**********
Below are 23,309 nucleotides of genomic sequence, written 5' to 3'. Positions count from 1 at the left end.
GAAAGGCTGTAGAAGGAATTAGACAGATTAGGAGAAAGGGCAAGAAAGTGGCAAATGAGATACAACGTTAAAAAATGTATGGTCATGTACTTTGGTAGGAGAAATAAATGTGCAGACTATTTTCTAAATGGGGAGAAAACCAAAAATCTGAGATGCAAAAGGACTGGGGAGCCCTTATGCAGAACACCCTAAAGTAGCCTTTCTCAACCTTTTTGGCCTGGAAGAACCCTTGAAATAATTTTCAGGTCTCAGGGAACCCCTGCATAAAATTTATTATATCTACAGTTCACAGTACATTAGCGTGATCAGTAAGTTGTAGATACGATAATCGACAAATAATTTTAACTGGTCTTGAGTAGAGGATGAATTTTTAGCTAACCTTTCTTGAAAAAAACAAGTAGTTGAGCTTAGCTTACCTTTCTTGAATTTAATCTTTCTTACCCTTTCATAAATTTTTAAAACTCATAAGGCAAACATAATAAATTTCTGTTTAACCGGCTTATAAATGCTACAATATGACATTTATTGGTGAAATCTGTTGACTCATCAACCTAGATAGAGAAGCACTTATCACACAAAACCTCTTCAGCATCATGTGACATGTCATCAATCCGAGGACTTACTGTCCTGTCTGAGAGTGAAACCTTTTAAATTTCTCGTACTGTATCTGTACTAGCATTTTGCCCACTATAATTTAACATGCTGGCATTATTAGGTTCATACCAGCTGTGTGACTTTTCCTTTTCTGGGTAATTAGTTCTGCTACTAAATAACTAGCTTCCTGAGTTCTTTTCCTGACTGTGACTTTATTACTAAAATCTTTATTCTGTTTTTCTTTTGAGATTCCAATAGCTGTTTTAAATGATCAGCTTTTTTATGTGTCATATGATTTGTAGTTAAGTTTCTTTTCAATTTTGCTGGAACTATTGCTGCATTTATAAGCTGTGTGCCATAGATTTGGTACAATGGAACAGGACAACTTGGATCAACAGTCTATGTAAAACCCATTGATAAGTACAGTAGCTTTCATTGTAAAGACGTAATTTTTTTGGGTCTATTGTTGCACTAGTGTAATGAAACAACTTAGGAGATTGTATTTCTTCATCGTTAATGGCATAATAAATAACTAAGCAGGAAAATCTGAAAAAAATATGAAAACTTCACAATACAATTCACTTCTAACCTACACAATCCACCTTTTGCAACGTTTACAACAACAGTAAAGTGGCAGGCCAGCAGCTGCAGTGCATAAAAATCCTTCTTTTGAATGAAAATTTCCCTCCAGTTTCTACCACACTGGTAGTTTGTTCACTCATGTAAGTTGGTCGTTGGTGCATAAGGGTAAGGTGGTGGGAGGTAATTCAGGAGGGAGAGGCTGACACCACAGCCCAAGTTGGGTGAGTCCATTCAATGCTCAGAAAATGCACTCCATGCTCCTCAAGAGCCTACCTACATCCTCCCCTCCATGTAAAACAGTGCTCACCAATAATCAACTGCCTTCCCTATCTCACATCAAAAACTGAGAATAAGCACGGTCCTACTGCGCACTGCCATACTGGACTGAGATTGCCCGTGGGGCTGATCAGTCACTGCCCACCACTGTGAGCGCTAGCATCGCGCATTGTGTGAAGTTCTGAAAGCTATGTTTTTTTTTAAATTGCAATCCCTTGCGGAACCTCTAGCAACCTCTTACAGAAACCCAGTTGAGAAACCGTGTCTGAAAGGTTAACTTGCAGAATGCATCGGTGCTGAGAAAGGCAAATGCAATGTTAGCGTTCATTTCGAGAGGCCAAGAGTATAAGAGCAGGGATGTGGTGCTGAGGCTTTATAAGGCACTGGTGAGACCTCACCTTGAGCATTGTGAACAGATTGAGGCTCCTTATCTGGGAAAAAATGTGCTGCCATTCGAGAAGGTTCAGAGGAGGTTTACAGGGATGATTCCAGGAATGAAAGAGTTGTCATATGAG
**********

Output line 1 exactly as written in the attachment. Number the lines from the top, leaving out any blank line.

Below are 23,309 nucleotides of genomic sequence, written 5' to 3'. Positions count from 1 at the left end.